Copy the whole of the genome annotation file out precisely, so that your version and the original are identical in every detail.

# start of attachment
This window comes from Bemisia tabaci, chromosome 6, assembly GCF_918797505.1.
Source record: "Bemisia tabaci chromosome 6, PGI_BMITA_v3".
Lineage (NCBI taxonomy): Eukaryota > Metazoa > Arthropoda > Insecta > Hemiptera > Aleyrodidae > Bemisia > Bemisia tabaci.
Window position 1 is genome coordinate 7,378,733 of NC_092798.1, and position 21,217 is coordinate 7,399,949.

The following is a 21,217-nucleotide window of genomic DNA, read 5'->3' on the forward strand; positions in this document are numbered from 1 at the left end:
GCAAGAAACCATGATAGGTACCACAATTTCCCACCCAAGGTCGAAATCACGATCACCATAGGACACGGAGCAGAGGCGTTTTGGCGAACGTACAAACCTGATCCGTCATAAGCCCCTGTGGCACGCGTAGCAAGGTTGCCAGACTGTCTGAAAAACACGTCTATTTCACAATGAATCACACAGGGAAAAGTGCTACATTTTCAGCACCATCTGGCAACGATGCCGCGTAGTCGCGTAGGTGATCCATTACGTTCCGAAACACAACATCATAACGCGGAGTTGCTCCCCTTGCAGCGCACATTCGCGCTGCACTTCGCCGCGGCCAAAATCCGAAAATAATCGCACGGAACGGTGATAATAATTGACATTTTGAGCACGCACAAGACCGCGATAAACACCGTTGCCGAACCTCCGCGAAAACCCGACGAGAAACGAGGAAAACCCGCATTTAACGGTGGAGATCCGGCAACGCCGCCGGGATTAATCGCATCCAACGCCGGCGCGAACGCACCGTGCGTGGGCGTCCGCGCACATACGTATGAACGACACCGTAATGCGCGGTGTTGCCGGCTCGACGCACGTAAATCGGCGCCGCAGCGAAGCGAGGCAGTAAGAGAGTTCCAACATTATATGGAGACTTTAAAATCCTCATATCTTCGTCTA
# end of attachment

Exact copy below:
This window comes from Bemisia tabaci, chromosome 6, assembly GCF_918797505.1.
Source record: "Bemisia tabaci chromosome 6, PGI_BMITA_v3".
Lineage (NCBI taxonomy): Eukaryota > Metazoa > Arthropoda > Insecta > Hemiptera > Aleyrodidae > Bemisia > Bemisia tabaci.
Window position 1 is genome coordinate 7,378,733 of NC_092798.1, and position 21,217 is coordinate 7,399,949.

The following is a 21,217-nucleotide window of genomic DNA, read 5'->3' on the forward strand; positions in this document are numbered from 1 at the left end:
GCAAGAAACCATGATAGGTACCACAATTTCCCACCCAAGGTCGAAATCACGATCACCATAGGACACGGAGCAGAGGCGTTTTGGCGAACGTACAAACCTGATCCGTCATAAGCCCCTGTGGCACGCGTAGCAAGGTTGCCAGACTGTCTGAAAAACACGTCTATTTCACAATGAATCACACAGGGAAAAGTGCTACATTTTCAGCACCATCTGGCAACGATGCCGCGTAGTCGCGTAGGTGATCCATTACGTTCCGAAACACAACATCATAACGCGGAGTTGCTCCCCTTGCAGCGCACATTCGCGCTGCACTTCGCCGCGGCCAAAATCCGAAAATAATCGCACGGAACGGTGATAATAATTGACATTTTGAGCACGCACAAGACCGCGATAAACACCGTTGCCGAACCTCCGCGAAAACCCGACGAGAAACGAGGAAAACCCGCATTTAACGGTGGAGATCCGGCAACGCCGCCGGGATTAATCGCATCCAACGCCGGCGCGAACGCACCGTGCGTGGGCGTCCGCGCACATACGTATGAACGACACCGTAATGCGCGGTGTTGCCGGCTCGACGCACGTAAATCGGCGCCGCAGCGAAGCGAGGCAGTAAGAGAGTTCCAACATTATATGGAGACTTTAAAATCCTCATATCTTCGTCTA